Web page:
Torrey Pines State Park is one of the most popular and scenic sites in San Diego. Nestled on the bluff above the Pacific Ocean, it offers great hiking trails and stunning views.
Address: - 12600 North Torrey Pines Road, San Diego, CA 92037
Phone Number: (858) 755-2063
Operating Days and Hours: Open 365 day a year, from 8 AM to sunset (sunset may be 8 pm in summer and 5 pm in winter). You can hike or bicycle in the park as early as 7 AM.
Parking: Limited free parking along North Torrey Pines Road or pay parking lot on North Torrey Pines Road ($10 parking fee per car)
Getting There: Driving is best. Park at bottom and hike up the steep hill
Things to do: Hiking, nature walks, walk to the beach, photography, enjoying the scenic views
Things to see: Pacific Ocean, spectacular Torrey Pines cliffs, beautiful views of La Jolla coastline, dolphins, and whales
Facilities: Restrooms at top and bottom, small visitor center, several parking lots at bottom and at top of hill
Services: Small visitor center. No picnicking allowed.
High Tide Access: If you want to hike to the beach trail, ask a park ranger if the trail is open and if the tide will allow it. At high tide you may not have access to walk safely along the beach. Usually is good with tide 3 feet or lower, see the San Diego Tide Chart for the daily predicted tides for this year.
Lifeguard: Lifeguards sporadically patrol the areas beneath the bluffs of Torrey Pines in La Jolla.
Dogs: Dogs are prohibited at all times, even within a vehicle.
Things NOT to do: No alcohol, no glass containers, no smoking, no littering, no disturbing noise, no beach fires, no dogs, no picnicking (except at the entrance near the parking lot), no overnight sleeping, camping or parking.
Disability access: Limited disabled parking at upper parking lot on top of road. Most trails are steep and not wheelchair accessible. Disabled parking at lower lot on Torrey Pines Road, but road is steep.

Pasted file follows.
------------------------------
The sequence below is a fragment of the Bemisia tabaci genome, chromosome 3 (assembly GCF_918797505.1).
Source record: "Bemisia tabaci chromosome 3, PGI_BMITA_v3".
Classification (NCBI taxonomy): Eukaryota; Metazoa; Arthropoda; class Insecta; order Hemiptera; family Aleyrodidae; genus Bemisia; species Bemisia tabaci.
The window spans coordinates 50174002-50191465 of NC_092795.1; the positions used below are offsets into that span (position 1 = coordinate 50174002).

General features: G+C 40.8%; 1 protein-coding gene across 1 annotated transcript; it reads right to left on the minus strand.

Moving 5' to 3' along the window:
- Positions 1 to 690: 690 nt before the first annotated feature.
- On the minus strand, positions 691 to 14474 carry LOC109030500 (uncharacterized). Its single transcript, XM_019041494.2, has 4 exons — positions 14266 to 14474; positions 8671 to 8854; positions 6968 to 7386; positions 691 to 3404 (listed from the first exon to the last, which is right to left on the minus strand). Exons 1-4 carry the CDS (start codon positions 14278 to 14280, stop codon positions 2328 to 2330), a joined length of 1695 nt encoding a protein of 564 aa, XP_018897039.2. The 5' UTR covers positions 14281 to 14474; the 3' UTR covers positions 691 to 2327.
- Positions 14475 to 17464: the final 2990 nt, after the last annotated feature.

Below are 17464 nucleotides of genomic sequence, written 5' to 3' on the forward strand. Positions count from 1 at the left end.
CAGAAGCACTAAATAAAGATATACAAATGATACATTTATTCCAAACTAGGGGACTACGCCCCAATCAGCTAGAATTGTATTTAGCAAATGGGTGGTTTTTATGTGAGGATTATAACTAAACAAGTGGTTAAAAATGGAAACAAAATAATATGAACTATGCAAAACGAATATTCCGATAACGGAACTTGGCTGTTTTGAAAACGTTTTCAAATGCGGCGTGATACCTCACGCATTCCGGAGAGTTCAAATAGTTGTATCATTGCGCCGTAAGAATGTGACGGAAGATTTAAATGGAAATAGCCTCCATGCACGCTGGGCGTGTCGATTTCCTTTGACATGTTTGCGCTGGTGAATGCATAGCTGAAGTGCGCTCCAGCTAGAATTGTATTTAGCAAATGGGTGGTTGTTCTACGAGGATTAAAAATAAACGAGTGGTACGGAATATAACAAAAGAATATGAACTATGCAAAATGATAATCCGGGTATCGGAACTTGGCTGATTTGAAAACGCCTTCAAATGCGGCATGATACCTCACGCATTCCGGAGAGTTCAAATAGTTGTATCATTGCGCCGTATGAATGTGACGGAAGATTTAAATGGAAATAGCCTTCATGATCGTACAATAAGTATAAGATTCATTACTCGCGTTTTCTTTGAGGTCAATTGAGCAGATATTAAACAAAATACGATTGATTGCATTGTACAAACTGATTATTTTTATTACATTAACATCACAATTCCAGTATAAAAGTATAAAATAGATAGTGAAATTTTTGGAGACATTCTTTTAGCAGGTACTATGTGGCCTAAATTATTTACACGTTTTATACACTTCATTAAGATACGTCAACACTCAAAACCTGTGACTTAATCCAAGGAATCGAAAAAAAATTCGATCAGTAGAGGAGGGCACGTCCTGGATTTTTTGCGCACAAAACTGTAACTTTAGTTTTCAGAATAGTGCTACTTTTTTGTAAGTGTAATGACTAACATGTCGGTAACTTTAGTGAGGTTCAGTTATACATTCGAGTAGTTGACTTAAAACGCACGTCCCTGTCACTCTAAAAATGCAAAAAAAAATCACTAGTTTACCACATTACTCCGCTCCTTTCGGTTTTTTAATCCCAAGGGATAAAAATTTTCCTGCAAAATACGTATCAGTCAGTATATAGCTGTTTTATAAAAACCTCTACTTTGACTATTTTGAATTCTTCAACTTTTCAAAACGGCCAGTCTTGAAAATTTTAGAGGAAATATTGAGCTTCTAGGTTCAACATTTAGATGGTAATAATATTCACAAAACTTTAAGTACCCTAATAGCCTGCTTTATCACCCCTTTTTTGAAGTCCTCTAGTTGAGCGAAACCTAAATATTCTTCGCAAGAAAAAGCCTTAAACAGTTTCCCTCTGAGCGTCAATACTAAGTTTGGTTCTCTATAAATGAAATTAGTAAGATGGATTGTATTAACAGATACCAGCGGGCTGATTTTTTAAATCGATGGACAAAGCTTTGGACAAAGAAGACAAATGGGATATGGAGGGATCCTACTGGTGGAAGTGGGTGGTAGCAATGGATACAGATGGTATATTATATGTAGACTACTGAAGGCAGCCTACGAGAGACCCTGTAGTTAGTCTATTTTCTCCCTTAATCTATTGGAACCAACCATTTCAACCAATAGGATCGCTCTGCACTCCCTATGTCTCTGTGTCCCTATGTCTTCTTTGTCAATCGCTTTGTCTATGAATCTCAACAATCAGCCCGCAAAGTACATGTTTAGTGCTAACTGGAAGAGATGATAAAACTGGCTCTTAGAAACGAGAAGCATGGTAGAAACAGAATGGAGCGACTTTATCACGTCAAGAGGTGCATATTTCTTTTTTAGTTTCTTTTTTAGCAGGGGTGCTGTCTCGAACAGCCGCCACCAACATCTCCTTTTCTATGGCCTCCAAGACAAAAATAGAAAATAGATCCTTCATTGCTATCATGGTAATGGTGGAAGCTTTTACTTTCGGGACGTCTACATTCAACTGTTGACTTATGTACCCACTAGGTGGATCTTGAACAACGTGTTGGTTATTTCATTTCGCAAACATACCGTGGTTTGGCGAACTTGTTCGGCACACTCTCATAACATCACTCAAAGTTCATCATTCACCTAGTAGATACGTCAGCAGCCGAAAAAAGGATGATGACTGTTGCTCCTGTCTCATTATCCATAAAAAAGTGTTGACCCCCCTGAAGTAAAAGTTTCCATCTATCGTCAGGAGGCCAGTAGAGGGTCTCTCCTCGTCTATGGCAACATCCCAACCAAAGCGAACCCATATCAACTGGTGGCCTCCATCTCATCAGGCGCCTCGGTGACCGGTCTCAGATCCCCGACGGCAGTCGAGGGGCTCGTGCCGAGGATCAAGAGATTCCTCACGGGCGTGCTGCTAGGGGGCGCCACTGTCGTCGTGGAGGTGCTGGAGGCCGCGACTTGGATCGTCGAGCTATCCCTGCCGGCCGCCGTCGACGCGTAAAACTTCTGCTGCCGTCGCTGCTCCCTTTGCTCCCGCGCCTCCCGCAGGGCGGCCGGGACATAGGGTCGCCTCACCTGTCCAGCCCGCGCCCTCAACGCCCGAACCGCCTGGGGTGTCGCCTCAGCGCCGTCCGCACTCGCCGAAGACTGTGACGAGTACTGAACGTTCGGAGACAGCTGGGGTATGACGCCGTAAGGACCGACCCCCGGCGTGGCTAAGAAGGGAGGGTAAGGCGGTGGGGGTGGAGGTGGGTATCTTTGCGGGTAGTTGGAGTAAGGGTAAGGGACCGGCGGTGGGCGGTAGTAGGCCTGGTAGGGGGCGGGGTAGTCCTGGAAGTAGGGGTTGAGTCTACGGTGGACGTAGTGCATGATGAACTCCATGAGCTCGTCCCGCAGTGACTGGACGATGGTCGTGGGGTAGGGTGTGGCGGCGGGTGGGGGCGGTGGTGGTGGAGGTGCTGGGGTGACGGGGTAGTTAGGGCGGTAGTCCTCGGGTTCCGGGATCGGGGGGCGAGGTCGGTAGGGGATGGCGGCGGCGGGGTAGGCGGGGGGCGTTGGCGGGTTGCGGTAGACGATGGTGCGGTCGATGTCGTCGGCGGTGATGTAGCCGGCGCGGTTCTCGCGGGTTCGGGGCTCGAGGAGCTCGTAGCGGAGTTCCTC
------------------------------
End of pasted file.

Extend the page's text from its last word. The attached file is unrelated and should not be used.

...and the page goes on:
Hazards: Steep trails, unstable bluffs, rattlesnakes, and if you hike down to the beach beware that trails are sometimes eroded near the beach, but the beach hiking trail was great on my last trip in April 2010, with new steps and handrails. Once on the beach, stay back from cliffs as they can slide or large boulders can drop.
The reserve is rich in native life and is popular with hikers and bicyclists. This is one of our favorite hiking trails in San Diego, with a 300 foot elevation gain as you hike up the road, and a variety of scenic loop dirt trails along the bluffs.
From I 5 go ~1.5 miles west on Carmel Valley Road, turn left on North Torrey Pines Road (Coast Highway 101) and look for free parallel parking on the west side of the road. If no free parking is available, continue south on North Torrey Pines road until just before you climb the steep hill of Torrey Pine grade, and there is a small pay parking lot on the right. Currently parking is $10 as this is a California State Park, or it is free if you have a California State parks pass. It is recommended that you park at the bottom and walk up the steep road to get some great exercise, but there are also several parking lots on top.
Driving Directions to Torrey Pines State Park from La Jolla CA:
From La Jolla Cal., take Torrey Pines Road north past la Jolla Village Drive. Continue north along North Torrey Pines Rd. past Genesee. On your left you will pass the Torrey Pines Hilton and Torrey Pines Golf Course. Just after you descend down Torey Pines grade there is a pay parking lot on the left at ocean level. We like to park at the bottom and walk up the steep road to get some great exercise (which also works well if you hike the Beach Trail, as you end back at the bottom), but there are also several parking lots on top.
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